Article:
String Quartet Nos 14 and 15; Quintet for clarinets and 3 basses or string trio
Hyperion CDA66626 – Review by David Fanning
A wiry fugue subject, and off we go – yet another deeply impressive quartet from Robert Simpson, giving the impression that he only has to reach Out and a vein of uniquely invigorating music is there for the tapping. In his insert-note Matthew Taylor suggests that this Fourteenth Quartet “perhaps provides an ideal introduction for those still unfamiliar with his music”. I would agree were it not for the austere slow movement – nine minutes of contemplative blankness is going to take some patient assimilation – and I did catch myself wishing that the finale, wonderfully gritty though it is, would once in a while throw off its contrapuntal obligations and sing or dance a little. But this remains a richly rewarding experience.
The Quintet is a re-scoring of a piece originally written for clarinet, bass clarinet and three double basses. Now with the string parts laid out for conventional string trio the work is characteristically fibrous and, in the middle movement, furious. Quite why the clarinets are needed at all, however, remains a mystery to me – none of their colouristic resources is brought to bear, and I cannot see that the piece would come Out much different as a straight string quintet.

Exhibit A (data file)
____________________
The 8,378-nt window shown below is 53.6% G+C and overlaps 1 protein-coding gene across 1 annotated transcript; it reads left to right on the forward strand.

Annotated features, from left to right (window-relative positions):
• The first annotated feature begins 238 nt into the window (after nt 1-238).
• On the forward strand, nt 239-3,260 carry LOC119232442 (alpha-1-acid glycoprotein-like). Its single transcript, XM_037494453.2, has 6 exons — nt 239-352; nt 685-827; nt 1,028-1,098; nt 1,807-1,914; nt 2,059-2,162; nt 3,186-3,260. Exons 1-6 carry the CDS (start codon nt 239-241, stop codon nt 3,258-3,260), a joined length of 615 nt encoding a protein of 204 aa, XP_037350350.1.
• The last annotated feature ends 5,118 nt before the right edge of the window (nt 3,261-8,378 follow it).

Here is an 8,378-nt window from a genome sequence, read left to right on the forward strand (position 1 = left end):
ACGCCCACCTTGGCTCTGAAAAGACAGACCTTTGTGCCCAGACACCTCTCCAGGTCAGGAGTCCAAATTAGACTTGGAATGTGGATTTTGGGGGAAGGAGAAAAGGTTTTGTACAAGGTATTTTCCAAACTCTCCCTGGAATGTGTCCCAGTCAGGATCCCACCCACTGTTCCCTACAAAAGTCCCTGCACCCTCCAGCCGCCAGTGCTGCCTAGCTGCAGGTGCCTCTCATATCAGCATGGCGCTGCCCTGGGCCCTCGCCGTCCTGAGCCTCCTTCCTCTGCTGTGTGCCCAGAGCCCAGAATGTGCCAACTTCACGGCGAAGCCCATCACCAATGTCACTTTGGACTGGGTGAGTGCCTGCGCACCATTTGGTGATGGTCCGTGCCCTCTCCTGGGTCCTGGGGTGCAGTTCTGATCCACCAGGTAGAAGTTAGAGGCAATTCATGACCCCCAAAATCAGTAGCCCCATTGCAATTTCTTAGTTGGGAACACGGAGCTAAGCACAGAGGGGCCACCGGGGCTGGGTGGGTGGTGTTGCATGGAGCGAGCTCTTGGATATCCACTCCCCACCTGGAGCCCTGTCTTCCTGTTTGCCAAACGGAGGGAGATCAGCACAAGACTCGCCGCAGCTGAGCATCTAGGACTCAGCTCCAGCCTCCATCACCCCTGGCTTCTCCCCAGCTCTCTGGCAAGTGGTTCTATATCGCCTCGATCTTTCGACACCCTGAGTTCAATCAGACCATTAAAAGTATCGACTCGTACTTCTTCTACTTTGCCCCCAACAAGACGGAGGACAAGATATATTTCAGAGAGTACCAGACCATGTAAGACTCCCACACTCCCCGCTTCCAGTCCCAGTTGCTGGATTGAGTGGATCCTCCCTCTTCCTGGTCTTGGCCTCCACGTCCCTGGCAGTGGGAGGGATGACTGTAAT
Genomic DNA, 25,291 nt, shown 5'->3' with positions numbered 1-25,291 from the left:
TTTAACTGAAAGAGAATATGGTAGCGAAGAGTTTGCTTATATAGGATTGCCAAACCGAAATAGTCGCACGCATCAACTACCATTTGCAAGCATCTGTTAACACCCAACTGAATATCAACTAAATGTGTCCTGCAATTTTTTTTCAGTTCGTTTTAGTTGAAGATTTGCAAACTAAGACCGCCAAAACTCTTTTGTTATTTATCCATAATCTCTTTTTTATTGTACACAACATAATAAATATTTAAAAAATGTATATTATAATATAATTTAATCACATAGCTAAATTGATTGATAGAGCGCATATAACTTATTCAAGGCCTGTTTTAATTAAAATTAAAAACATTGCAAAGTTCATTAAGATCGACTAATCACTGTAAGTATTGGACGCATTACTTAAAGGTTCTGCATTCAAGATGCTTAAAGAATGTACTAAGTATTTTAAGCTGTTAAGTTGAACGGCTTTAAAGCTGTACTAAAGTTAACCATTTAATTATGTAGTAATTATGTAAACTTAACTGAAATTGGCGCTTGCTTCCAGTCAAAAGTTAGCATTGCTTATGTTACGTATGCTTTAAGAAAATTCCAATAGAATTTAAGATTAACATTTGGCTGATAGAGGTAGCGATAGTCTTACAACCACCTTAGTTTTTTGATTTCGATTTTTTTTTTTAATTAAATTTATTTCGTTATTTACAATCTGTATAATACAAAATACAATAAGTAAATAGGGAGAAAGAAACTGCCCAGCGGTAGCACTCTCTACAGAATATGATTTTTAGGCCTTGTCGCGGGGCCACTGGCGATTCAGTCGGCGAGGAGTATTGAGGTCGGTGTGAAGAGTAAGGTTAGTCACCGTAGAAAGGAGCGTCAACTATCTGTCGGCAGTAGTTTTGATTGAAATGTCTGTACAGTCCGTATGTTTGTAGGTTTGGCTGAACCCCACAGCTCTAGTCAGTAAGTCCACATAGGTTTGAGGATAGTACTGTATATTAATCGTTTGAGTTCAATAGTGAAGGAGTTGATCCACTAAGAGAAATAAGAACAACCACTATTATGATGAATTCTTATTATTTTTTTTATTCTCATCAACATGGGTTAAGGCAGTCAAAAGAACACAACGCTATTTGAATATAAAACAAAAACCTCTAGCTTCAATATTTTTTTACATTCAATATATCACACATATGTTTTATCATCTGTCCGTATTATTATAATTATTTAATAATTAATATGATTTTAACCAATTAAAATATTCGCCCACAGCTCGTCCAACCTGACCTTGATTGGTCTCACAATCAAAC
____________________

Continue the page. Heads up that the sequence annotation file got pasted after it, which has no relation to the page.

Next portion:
The Fifteenth Quartet (1991) once again has an intense concentration, like sunlight refracted through a magnifying glass until the object focused on catches fire. Like the other works recorded here it is delivered with verve and intensity by the Eirebased Vanbrugh Quartet and superbly recorded by Hyperion. Severo is the rather unnecessary marking for the middle movement of this work. Severity is of course a Simpson speciality; and if you have already discovered the invigoration to which that severity leads, you will not want to miss this disc. All the same, I would not make it my starting-point. For that, I would still recommend the Seventh and Eighth Quartets (Hyperion, 2/90).
David J. Fanning
Gramophone, July 1993